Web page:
Checking Meteor Methods - Best Practices & Guidelines - Security

A meteor method is a remote procedure call (RPC) and is - so to speak - an API definition of what functionality can be called on your server from some remote client.

It is thus very important that we secure our methods with all necessary checks and make sure that only legitimate requests are accepted.

We use meteor for our SaaS product and thus most of our meteor methods require at least a minimal set of sanity checks such as checking if a user is signed in.
This is easily achieved with something like this:

    'some.method'() {
        const { userId } = this;
        if (!userId) throw new Meteor.Error(403, 'Permission Denied');

        // actual method body         

Now, because our users need a paid subscription to be able to perform certain actions (or to perform certain actions a certain number of times) combined with the possibility to create projects and grant access to other users with specific permissions, our sanity checks have grown to something like this:

    ''(someDocumentId) {
        check(someDocumentId, String);
        const { userId } = this;
        if (!userId) throw new Meteor.Error(403, 'Permission Denied');

        const document = Documents.findOne(someDocumentId);
        if (!document) throw new Meteor.Error(400, 'Document not found');

        if (document.owner !== userId) throw new Meteor.Error(403, 'Permission Denied');

        const hasSufficientCreditsFromSubscription ='getCreditsForUser');
        if (!hasSufficientCreditsFromSubscription) throw new Meteor.Error(400, 'Insufficient Credits');

        // etc. etc.

Now imagine you have tens or hundreds of meteor methods that all need checks like these. We’re not yet there but it’s only a matter of time :grin:.

This is extremely hard to maintain. In the case that requirements change, new features are added or some checks are changed, maintaining and updating all methods becomes a nightmare. It also requires us to write a huge amount of boilerplate for something that could be solved more elegantly.

We have thought about adding some kind of hooks for meteor methods or try if we can apply decorators on meteor methods. Another approach would be to define a set of meteor methods that do the checks and call them instead.

The actual checks in our case can be much more complicated and usually include a subset of simple checks like if a user is signed in and if a resource exists themselves. That is, some checks are performed in order to perform more complicated checks. Thus, moving some of these checks to meteor methods requires us to perform some checks multiple times (because those methods are exposed again).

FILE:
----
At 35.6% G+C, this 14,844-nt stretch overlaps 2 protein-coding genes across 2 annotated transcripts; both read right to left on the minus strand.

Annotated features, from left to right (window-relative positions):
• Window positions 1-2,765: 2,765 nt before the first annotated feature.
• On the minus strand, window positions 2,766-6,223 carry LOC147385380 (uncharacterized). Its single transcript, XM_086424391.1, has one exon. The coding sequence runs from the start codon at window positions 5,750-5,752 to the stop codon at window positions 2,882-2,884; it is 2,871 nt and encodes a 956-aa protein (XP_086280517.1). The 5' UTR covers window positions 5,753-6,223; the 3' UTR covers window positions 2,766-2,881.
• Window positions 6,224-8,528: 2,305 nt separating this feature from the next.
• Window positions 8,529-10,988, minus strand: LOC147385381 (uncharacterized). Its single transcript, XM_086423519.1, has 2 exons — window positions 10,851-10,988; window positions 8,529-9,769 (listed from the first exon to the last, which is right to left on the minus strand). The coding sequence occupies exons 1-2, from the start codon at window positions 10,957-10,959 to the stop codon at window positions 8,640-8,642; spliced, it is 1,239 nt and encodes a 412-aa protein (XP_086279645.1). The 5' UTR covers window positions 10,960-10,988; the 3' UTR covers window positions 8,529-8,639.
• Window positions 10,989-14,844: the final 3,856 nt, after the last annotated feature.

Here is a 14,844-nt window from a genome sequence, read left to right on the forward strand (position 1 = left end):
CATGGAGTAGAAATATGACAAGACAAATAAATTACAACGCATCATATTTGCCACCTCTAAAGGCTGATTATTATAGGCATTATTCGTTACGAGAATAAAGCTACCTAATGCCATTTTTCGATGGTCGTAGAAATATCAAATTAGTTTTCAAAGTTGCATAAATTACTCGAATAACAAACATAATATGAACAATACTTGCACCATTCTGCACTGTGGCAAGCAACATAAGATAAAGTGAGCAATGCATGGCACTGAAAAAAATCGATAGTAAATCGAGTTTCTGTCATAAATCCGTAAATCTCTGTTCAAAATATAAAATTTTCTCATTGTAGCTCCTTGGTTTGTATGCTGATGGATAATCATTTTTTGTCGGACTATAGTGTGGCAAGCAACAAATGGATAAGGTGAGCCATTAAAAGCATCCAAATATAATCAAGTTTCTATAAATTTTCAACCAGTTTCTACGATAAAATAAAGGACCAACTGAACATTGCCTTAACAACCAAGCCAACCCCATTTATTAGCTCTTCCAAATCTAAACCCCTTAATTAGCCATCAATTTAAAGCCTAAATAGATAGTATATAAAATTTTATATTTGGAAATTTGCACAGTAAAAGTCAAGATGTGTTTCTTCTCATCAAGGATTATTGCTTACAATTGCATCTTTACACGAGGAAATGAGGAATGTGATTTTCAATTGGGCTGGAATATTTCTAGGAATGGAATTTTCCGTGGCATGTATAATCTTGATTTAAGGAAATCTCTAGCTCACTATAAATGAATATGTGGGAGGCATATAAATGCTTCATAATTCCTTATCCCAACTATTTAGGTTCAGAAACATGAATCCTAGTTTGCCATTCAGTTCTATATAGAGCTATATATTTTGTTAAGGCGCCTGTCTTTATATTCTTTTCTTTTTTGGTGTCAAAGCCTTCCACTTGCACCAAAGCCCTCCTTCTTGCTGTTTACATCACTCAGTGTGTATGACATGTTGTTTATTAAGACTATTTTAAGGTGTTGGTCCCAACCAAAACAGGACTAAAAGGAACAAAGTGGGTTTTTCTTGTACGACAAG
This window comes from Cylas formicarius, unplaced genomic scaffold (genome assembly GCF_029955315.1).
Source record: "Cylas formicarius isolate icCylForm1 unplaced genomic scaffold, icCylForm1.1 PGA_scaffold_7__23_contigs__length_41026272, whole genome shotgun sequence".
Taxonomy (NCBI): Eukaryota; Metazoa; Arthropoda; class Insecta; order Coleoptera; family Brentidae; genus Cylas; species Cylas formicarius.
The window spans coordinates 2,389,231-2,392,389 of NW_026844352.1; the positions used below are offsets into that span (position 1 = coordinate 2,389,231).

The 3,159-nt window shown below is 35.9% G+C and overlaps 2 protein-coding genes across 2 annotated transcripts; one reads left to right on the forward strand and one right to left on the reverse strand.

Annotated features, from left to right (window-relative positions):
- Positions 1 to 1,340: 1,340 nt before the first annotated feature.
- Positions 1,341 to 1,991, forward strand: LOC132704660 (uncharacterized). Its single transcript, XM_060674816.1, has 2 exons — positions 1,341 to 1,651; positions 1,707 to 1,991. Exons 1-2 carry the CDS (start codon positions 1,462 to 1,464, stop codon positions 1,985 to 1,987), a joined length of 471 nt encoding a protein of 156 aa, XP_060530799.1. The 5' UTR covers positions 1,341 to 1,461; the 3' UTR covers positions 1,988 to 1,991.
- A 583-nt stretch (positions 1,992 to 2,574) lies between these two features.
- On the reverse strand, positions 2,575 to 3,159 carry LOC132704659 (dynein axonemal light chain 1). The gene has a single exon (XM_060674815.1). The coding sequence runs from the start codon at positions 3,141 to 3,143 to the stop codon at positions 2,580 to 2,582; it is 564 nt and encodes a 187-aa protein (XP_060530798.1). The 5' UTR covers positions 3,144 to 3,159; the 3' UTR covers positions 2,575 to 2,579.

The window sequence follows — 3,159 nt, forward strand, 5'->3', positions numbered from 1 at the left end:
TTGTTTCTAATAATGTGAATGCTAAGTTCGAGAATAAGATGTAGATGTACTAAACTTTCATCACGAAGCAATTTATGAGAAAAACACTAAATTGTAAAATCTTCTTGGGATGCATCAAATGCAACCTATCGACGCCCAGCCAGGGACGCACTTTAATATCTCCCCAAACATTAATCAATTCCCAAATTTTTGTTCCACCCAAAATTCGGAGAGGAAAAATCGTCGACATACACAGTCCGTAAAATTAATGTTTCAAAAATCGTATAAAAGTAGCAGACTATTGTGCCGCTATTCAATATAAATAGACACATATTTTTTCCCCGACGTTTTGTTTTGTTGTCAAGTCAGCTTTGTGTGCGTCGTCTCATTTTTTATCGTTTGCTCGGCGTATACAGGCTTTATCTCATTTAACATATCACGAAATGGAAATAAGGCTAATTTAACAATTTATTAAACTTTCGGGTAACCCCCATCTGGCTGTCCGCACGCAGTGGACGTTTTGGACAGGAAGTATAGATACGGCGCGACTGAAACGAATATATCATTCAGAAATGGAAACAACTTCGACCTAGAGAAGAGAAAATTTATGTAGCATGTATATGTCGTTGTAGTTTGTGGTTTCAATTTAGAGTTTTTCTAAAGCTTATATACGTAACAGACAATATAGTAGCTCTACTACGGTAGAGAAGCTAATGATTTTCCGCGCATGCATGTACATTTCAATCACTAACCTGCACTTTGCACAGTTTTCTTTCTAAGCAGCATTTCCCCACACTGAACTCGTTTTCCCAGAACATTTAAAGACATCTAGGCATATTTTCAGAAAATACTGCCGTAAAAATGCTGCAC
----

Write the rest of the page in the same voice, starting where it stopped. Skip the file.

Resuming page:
Do you know any guidelines or best practices from your experience that have helped you secure a large set of meteor methods for a defined but changing and growing set of checks?

You can decouple your codes using Services - the Single Responsibility Principle as described here by the amazing @diaconutheodor


Also, consider using Alanning Roles package to manage permissions

Exactly what I would have suggested as well!

Check meteor’s validated methods:

For checking if the user has access to specific methods, we use mixins for general checks like if the user is logged in and a permission check function which you can also create as a mixin if the implementation is consistent enough

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I’m currently using this:

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The guide for Methods (which explains the logic behind validated-method before introducing it) is excellent:

The good thing about ValidatedMethods is that they support mixins and can be extended.

Using the principles from meteor-tuts with ValidatedMethods, our method definitions for our SAAS product look like this:

export const createModule = new SecuredMethod({
    name: 'modules.create',
    allow: PermissionsMixin.LoggedIn,
    validate: moduleSchema.omit('_id').validator({ clean: true }),
    run(newModule) {
        PageSecurity.isEditableBy(newModule.pageId, this.userId);
        return ModuleService.create(newModule);

So logged-in checks are handled by a mixin (didericis:permissions-mixin), which can also support roles, groups and custom validation functions.

Because ValidatedMethod is sub-classable, you can make various method classes with default permissions checks and validation.

In this example, we’ve sub-classed it as SecuredMethod that handles some of the basics and automatically includes the permissions mixin.
Each method is responsible for validation and permissions checks before delegating the real work to a service module.
This makes unit testing a breeze as each method and module has limited responsibilities and all side effects are isolated to different layers


I believe we learned this from you, then. I was trying to remember why we ended up with SecuredMethod() calls. Thanks. a lot :slight_smile: